Tennis

Cloud over Davis Cup tie in Islamabad as India, Pakistan have second thoughts

Davis cup, India Pakistan davis cup, Indian tennis team, International Tennis Federation, India’s Davis Cup team to go to Pakistan
Davis cup, India Pakistan davis cup, Indian tennis team, International Tennis Federation, India’s Davis Cup team to go to Pakistan Aisam Qureshi (2nd from right) and Aqeel Khan (right) met Rohan Bopanna (left) at a London restaurant during Wimbledon last month. (Source: Instagram:aisamqureshi)

The rapid deterioration of diplomatic ties between India and Pakistan over the last few days has now left the upcoming Davis Cup tie, to be held in Islamabad in September, in serious doubt. The Indian team was scheduled to travel to Pakistan for the first time in 55 years to compete in the tournament, but with tensions escalating across the border, the governing bodies of the sport from both countries want the International Tennis Federation (ITF) to intervene and save the tie — even if it necessitates finding a neutral venue.

“The overall security risk rating in Pakistan has not changed and we will continue to monitor the situation with our advisors,” the ITF Communications team replied to a query by The Indian Express. “Safety and security are our top priority. The ITF works closely with the host nation and an expert independent security advisor. Thorough security assessments have been conducted for all Davis Cup and Fed Cup ties.”

In July, the ITF had sent a two-man team to Islamabad to assess the security and lodging conditions organised by the hosts, and subsequently cleared the preparations. The Pakistan Tennis Federation (PTF) maintains that high safety standards prevail in Islamabad, but will accept the final decision by the ITF.

Read | Pakistan tennis chief Salim Saifullah Khan promises India full-proof security ahead of Davis Cup tie

“It’s too early to say that it’s time to shift the tie to a neutral venue. But if the ITF feels that it is better to shift the tie, we have to follow the instructions of the parent body. But as of now I don’t see any reason to shift the venue,” PTF president Salim Saifullah Khan told the Press Trust of India. “Islamabad is still safe. The tension has definitely escalated but it can de-escalate as well. For us also safety and security of the players is paramount. Winning or losing does not matter, safety is most important.”

The AITA, in turn, is considering writing to the ITF asking for a change in venue.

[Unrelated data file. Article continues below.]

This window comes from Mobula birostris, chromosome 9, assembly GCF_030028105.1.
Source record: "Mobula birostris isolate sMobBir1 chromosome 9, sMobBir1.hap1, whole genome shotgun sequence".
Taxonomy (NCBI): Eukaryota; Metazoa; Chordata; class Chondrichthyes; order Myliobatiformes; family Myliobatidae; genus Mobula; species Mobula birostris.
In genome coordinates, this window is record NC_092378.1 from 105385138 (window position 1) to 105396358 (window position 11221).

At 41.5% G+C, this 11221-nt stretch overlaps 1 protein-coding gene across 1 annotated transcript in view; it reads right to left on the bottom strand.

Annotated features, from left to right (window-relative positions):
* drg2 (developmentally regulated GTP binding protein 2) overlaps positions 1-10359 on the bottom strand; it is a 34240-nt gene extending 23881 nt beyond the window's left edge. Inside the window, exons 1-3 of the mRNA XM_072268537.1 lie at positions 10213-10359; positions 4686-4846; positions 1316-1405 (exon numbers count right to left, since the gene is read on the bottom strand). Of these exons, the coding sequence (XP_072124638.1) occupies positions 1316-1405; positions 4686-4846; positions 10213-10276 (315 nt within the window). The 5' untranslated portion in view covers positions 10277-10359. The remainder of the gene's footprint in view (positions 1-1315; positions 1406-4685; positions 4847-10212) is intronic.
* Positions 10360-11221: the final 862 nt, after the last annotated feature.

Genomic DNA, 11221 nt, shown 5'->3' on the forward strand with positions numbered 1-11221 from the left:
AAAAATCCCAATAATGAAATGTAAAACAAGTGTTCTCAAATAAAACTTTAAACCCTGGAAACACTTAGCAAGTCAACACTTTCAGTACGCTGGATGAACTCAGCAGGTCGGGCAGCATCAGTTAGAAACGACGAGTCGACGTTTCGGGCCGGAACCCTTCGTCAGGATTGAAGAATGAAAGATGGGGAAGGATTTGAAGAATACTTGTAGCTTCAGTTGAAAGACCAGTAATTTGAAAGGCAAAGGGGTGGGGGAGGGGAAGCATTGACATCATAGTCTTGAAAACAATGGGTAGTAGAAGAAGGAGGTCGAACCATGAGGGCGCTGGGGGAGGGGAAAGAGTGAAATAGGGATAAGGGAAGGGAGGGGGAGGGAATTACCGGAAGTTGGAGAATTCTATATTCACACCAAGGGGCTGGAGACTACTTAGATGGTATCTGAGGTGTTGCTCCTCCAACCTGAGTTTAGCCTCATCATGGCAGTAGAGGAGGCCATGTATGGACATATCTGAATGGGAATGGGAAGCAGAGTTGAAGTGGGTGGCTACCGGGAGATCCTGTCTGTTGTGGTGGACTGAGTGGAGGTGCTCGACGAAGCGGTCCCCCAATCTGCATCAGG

“We will wait for another two days to see how the situation develops between the two countries before we write to the ITF,” says AITA secretary general Hironmoy Chatterjee. “The matter has become very sensitive with the whole Kashmir issue coming up in the last few days. If there is no improvement and the situation is not conducive for us to travel, we will write to the ITF asking for the tie to be held at a neutral venue.”

Davis Cup ties at the Group levels are held on a home-away basis. The ITF, though, does consider the relationship between two opposing countries, and if deemed necessary, shift the tie to a neutral venue.

According to the Davis Cup regulations: “A Nation with Choice of Ground may lose its choice at any time if the Davis Cup Committee considers that it is not possible or practicable for the opposing Nation to reach or play at the venue chosen for the Tie, due to (for example) an incident such as war, political unrest, terrorism or natural disaster.”

In the last few weeks, the Indian sports ministry gave permission to the AITA to send a team to Pakistan. After the ITF’s clearance of the venue, India’s national tennis body confirmed that it would send a team, and subsequently announced the five-man squad.

“We have also started the visa process. The PTF has given us the letters and the visa forms, which we have given to the players to fill in. So from our side we were prepared to go, but we will have to see how things pan out in the next few days,” Chatterjee says.

“We will definitely not say that ‘we will not play the tie’ because that will just provoke the ITF to issue sanctions against us,” Chatterjee says.

“Pakistan anyway has held many ties on neutral venues in the past. We will have to ask the ITF to assess the situation and reconsider their decision to have the tie in Pakistan.”

In 2017, the ITF had lifted a 12-year ban on Davis Cup ties being held in Pakistan due to security concerns. Since then, Pakistan has hosted Iran, Thailand, South Korea and Uzbekistan. Hong Kong however, refused to travel to Islamabad in 2017 and were subsequently relegated to a lower group and slapped with a fine by the ITF.

This however, is the first time India is scheduled to travel to Pakistan since 1973. On that occasion though, tensions were still high between the two countries since it had been less than two years after the end of the 1971 Indo-Pak War. The tie was instead held at a neutral venue, Kuala Lumpur, Malaysia.

The last time India did travel to Pakistan for Davis Cup though was in 1964.

India were drawn to play their neighbours for the seventh time back in February. A few weeks back, though, the non-playing captain Mahesh Bhupathi had reportedly written to the AITA voicing player concerns over security arrangements in Pakistan.

Article source: https://indianexpress.com/article/sports/tennis/jammu-and-kashmir-davis-cup-india-pakistan-5890599/

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